Metro and Manchester Evening News apologise to Jewish community

Metro and Manchester Evening News both apologise after complaints from Jewish community

Metro MEN apology jewish community

The Manchester Evening News and Metro both separately apologised on Tuesday for publishing coverage that prompted complaints from the Jewish community.

The MEN’s page 12 headline, in its world news section, said: “Palestinian shot dead after holy site killing.”

On Sunday a Hamas gunman opened fire in the streets of Jerusalem’s Old City (pictured in the aftermath), killing an Israeli man and wounding several others. The gunman was shot dead by police.

The MEN said in a statement online: “In today’s print MEN we carried a headline on the international page following a deadly attack in Jerusalem.

“We recognise the headline did not reflect the story in an accurate and balanced way. We apologise unreservedly for any upset caused.”

The apology came after the Jewish Representative Council of Greater Manchester and Region said it had written to the editor of the MEN, Darren Thwaites, to request an urgent meeting.

It said it was “appalled” by the headline, adding: “The framing of the headline and the subsequent article recklessly fails to reflect the tragic incident.”

In addition the Jewish Chronicle reported that Marie van der Zyl, president of the Board of Deputies of British Jews, described the headline as “a highly misleading inversion of what took place” and hoped for a prominent correction.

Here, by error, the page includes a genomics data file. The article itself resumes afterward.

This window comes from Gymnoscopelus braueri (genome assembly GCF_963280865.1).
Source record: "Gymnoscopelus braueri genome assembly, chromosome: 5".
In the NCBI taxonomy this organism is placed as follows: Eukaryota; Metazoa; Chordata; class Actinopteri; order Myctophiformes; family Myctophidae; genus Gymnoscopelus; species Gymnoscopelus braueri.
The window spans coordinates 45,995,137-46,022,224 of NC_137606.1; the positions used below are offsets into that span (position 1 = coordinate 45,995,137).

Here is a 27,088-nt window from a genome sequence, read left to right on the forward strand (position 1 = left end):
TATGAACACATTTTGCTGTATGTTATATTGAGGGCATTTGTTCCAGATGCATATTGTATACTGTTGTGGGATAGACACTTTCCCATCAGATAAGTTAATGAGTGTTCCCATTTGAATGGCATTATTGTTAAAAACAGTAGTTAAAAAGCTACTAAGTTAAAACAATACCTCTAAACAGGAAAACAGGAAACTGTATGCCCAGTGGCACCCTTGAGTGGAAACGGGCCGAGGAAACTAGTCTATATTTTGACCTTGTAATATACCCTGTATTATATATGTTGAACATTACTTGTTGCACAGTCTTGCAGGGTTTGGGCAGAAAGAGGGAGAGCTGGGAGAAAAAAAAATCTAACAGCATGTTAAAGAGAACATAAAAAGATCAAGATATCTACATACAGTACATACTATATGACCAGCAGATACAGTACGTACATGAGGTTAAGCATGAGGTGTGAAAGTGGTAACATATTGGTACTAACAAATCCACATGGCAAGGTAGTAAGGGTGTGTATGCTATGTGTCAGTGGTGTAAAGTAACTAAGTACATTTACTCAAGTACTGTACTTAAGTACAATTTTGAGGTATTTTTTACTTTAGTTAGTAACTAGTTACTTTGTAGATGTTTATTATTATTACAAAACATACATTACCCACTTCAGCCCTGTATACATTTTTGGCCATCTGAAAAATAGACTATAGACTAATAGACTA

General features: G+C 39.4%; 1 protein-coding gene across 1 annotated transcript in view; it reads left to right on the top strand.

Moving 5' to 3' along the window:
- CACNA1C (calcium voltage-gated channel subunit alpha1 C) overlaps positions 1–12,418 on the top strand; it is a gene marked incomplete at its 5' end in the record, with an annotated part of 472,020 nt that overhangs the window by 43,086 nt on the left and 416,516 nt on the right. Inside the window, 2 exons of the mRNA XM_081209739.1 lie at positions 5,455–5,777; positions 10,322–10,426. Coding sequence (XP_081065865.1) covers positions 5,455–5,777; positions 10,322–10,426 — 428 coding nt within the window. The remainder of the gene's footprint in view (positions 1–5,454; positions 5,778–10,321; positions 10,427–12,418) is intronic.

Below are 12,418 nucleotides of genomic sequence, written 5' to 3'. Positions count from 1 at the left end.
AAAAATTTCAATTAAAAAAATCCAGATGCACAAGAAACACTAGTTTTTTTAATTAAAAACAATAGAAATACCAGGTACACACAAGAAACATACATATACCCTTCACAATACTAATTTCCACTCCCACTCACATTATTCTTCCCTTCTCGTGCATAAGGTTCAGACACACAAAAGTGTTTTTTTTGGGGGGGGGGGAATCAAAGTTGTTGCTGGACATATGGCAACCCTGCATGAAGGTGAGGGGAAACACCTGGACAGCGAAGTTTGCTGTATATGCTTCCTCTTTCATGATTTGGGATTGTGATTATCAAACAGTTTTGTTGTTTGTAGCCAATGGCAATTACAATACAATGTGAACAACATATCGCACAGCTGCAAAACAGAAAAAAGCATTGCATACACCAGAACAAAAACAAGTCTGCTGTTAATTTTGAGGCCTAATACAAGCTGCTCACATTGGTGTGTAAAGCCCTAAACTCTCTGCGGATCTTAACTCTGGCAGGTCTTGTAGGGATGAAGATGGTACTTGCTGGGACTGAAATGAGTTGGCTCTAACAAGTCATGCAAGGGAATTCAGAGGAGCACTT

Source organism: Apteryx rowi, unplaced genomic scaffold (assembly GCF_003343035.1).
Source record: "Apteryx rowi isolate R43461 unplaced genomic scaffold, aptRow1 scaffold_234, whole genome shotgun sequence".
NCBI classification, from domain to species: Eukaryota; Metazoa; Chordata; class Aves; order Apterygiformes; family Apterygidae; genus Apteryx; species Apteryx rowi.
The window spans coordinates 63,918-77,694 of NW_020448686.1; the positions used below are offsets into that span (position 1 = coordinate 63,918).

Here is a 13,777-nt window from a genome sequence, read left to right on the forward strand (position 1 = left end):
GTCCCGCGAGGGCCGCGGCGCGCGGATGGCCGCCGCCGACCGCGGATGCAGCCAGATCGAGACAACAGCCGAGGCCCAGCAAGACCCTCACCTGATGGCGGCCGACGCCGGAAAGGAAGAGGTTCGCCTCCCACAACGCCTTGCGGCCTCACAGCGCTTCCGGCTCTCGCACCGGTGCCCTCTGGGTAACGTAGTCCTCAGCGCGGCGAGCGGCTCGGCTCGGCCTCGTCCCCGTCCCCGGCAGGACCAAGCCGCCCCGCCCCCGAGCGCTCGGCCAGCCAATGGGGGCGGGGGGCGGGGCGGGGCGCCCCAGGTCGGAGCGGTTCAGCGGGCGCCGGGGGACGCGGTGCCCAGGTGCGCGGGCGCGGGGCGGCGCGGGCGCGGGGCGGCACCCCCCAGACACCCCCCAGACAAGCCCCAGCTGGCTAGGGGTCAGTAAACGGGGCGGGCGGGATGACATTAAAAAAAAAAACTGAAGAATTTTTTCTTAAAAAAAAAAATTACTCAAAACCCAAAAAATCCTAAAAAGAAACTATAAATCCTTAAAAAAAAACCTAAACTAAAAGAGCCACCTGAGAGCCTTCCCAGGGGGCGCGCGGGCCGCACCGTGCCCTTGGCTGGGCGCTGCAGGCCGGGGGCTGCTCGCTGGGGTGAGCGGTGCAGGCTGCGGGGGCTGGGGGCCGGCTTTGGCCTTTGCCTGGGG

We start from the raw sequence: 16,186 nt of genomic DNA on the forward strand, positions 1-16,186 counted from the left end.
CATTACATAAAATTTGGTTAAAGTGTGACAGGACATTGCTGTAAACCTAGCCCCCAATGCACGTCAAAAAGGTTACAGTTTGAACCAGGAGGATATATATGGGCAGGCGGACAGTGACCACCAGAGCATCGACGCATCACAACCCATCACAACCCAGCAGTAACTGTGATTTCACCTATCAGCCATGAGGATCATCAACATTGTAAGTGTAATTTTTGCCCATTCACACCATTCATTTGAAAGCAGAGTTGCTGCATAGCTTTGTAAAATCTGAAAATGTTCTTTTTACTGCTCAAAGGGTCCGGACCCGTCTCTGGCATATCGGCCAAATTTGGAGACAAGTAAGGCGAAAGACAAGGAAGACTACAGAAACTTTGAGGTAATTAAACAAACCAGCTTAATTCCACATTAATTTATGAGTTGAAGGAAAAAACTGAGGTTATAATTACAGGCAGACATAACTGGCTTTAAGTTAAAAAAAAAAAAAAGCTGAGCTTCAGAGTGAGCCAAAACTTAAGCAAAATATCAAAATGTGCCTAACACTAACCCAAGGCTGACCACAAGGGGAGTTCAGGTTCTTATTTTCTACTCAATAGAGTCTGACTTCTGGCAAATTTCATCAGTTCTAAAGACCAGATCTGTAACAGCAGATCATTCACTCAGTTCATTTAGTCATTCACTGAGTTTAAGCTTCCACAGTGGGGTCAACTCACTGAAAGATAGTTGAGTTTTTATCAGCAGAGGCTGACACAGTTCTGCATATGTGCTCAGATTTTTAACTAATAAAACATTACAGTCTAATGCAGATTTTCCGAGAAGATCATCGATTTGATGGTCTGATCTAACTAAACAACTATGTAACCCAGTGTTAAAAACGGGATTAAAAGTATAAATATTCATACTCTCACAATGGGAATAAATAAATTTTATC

“The incident in question saw a Hamas terrorist kill one Israeli civilian and wound four others, before being neutralised by the Israeli police,” she added.

Meanwhile Metro editor Ted Young apologised for publishing a letter that argued ex-Yorkshire cricketer Azeem Rafiq was not racist when he wrote anti-Semitic tweets as he is from a minority and Jews are a “privileged majority”.

Telegraph columnist and Theresa May’s former adviser in Number 10, Nick Timothy, said the comments were “stupid and wrong, but why is the Metro publishing somebody excusing racism without challenge?”

David Baddiel, who wrote the book Jews Don’t Count which examines why anti-Semitism is seen as a lesser form of racism, said it was “amazing how unchallenged” such comments go.

Young said on Twitter: “The MetroTalk page is carefully edited with all sorts of views coming in from around the country…

“Our readers always challenge views that are clearly wrong in the cut and thrust of debate. But in hindsight, this should not have made the page. Apologies.”

He also confirmed there will be an apology printed in Wednesday’s newspaper.

“We get a hell of a lot of points of view from around the country every day and this should never have got through,” Young told Baddiel.

Rafiq told the Jewish News last week he was “genuinely sorry” for the comments, made when he was 19, and that he was “very angry with myself”.

Picture: Menahem Kahana/AFP via Getty Images

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